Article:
4. What is the evidence of small groups of humans living on the coast of Africa 76,000 years ago?
5. According to the DNA evidence presented by the Max Planck Institute in Germany, did ancient Homo sapiens and Neanderthals interbreed?
6. Why did Neanderthals become extinct, and why did we Homo sapiens survive?

E-mail your completed assignment
TO: reymers@morrisville.edu, with the SUBJECT: ANTH3

Due Friday, February 14, 5pm

(Note: for regular correspondence, do not use the above link, or remove the automatic subject line heading)


Online Activity 4

Review the information about human variation in each of the 6 links available at the following website:
"Understanding Race" http://www.understandingrace.org/humvar/index.html

Answer the following questions after investigating the section under each link:

1. The Human Spectrum: Why is race a questionable way to group people, according to the rationale of this section?
2. Only Skin Deep: What causes variation in skin color?
3. Our Molecular Selves: What have we learned about DNA from the Human Genome Project?
4. Health Connections: Use sickle-cell disease as an example to explain how our health is determined by a combination of genetic and environmental factors.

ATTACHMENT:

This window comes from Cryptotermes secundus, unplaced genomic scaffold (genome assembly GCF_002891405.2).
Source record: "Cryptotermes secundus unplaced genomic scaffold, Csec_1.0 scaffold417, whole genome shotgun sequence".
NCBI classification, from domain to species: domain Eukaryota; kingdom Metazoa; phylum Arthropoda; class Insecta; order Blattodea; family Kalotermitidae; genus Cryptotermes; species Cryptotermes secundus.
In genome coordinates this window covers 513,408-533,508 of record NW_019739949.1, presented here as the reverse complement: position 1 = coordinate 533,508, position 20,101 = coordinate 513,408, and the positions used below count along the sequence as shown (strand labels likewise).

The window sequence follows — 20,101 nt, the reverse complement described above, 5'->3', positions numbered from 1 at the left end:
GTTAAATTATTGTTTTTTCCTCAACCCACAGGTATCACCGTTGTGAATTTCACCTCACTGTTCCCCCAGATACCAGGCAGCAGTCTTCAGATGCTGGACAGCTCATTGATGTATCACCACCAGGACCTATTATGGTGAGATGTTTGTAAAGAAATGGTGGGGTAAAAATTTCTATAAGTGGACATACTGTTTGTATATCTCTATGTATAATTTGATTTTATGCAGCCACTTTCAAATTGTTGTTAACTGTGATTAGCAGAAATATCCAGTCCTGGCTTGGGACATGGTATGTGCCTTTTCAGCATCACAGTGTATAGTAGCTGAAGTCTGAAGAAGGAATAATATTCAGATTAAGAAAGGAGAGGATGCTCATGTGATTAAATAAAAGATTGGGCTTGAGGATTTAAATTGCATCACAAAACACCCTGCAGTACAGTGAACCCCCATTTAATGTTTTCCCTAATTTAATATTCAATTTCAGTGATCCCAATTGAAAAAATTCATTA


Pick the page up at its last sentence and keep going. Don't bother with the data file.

5. Race and Human Variation: What is the "essentialist" view of race, and what are the problems with this view?
6. Quiz: For the sixth section, the quiz, simply report your score on the quiz.

E-mail your completed assignment
TO: reymers@morrisville.edu, with the SUBJECT: ANTH4

Due Friday, Feb 28, 5pm

(Note: for regular correspondence, do not use the above link, or remove the automatic subject line heading)


Online Activity 5

Video Assignment:

Watch this video of the archaeology of the Fremont Indians. Then answer the following questions:

1. Where did the archaeological research take place?
2. What makes this archaeological research site so unique?
3. How old was the Fremont civilization?
4. What feature were the archaeologists trying to discover at the base camp site?
5. What types of artifacts were discovered by the archaeological team?
6. What forms of remote sensing did they use?
7. Why were the archaeologists rappelling off cliffs?
8. What figures were portrayed on the petroglyph drawings?
9. What was the conclusion the team drew regarding what they could learn from their excavation of the base camp site?